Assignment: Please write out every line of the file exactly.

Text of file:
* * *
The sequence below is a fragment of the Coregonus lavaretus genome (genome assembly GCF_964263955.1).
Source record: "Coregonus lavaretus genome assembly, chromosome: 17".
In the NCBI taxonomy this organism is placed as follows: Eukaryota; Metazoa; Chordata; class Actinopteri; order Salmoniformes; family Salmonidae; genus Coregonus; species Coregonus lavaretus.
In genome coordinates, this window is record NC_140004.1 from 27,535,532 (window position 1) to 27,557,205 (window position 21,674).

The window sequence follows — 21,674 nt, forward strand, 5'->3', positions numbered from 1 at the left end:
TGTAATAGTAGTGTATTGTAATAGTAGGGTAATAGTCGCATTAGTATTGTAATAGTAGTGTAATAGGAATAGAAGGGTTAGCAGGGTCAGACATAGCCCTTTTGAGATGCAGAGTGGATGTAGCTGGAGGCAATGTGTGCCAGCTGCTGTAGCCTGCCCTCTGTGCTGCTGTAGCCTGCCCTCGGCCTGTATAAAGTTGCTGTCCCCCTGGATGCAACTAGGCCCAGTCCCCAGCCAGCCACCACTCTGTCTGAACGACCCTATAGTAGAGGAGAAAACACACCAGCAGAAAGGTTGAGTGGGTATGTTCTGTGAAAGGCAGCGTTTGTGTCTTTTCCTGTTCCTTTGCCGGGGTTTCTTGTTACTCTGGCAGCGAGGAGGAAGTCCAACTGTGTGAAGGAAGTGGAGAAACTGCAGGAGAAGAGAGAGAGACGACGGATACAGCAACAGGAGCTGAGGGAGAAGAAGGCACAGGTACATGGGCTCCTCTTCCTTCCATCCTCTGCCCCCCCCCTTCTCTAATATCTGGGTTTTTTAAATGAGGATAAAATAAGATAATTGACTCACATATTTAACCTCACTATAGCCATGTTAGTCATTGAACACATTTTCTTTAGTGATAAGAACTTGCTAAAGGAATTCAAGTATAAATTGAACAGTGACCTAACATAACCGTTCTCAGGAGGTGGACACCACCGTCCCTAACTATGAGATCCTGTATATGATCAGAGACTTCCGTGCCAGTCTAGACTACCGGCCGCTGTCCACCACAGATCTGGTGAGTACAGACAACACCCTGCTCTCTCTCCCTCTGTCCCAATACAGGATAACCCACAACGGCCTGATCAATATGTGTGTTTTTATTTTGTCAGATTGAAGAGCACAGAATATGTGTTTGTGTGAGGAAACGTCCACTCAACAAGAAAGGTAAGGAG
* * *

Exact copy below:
The sequence below is a fragment of the Coregonus lavaretus genome (genome assembly GCF_964263955.1).
Source record: "Coregonus lavaretus genome assembly, chromosome: 17".
In the NCBI taxonomy this organism is placed as follows: Eukaryota; Metazoa; Chordata; class Actinopteri; order Salmoniformes; family Salmonidae; genus Coregonus; species Coregonus lavaretus.
In genome coordinates, this window is record NC_140004.1 from 27,535,532 (window position 1) to 27,557,205 (window position 21,674).

The window sequence follows — 21,674 nt, forward strand, 5'->3', positions numbered from 1 at the left end:
TGTAATAGTAGTGTATTGTAATAGTAGGGTAATAGTCGCATTAGTATTGTAATAGTAGTGTAATAGGAATAGAAGGGTTAGCAGGGTCAGACATAGCCCTTTTGAGATGCAGAGTGGATGTAGCTGGAGGCAATGTGTGCCAGCTGCTGTAGCCTGCCCTCTGTGCTGCTGTAGCCTGCCCTCGGCCTGTATAAAGTTGCTGTCCCCCTGGATGCAACTAGGCCCAGTCCCCAGCCAGCCACCACTCTGTCTGAACGACCCTATAGTAGAGGAGAAAACACACCAGCAGAAAGGTTGAGTGGGTATGTTCTGTGAAAGGCAGCGTTTGTGTCTTTTCCTGTTCCTTTGCCGGGGTTTCTTGTTACTCTGGCAGCGAGGAGGAAGTCCAACTGTGTGAAGGAAGTGGAGAAACTGCAGGAGAAGAGAGAGAGACGACGGATACAGCAACAGGAGCTGAGGGAGAAGAAGGCACAGGTACATGGGCTCCTCTTCCTTCCATCCTCTGCCCCCCCCCTTCTCTAATATCTGGGTTTTTTAAATGAGGATAAAATAAGATAATTGACTCACATATTTAACCTCACTATAGCCATGTTAGTCATTGAACACATTTTCTTTAGTGATAAGAACTTGCTAAAGGAATTCAAGTATAAATTGAACAGTGACCTAACATAACCGTTCTCAGGAGGTGGACACCACCGTCCCTAACTATGAGATCCTGTATATGATCAGAGACTTCCGTGCCAGTCTAGACTACCGGCCGCTGTCCACCACAGATCTGGTGAGTACAGACAACACCCTGCTCTCTCTCCCTCTGTCCCAATACAGGATAACCCACAACGGCCTGATCAATATGTGTGTTTTTATTTTGTCAGATTGAAGAGCACAGAATATGTGTTTGTGTGAGGAAACGTCCACTCAACAAGAAAGGTAAGGAG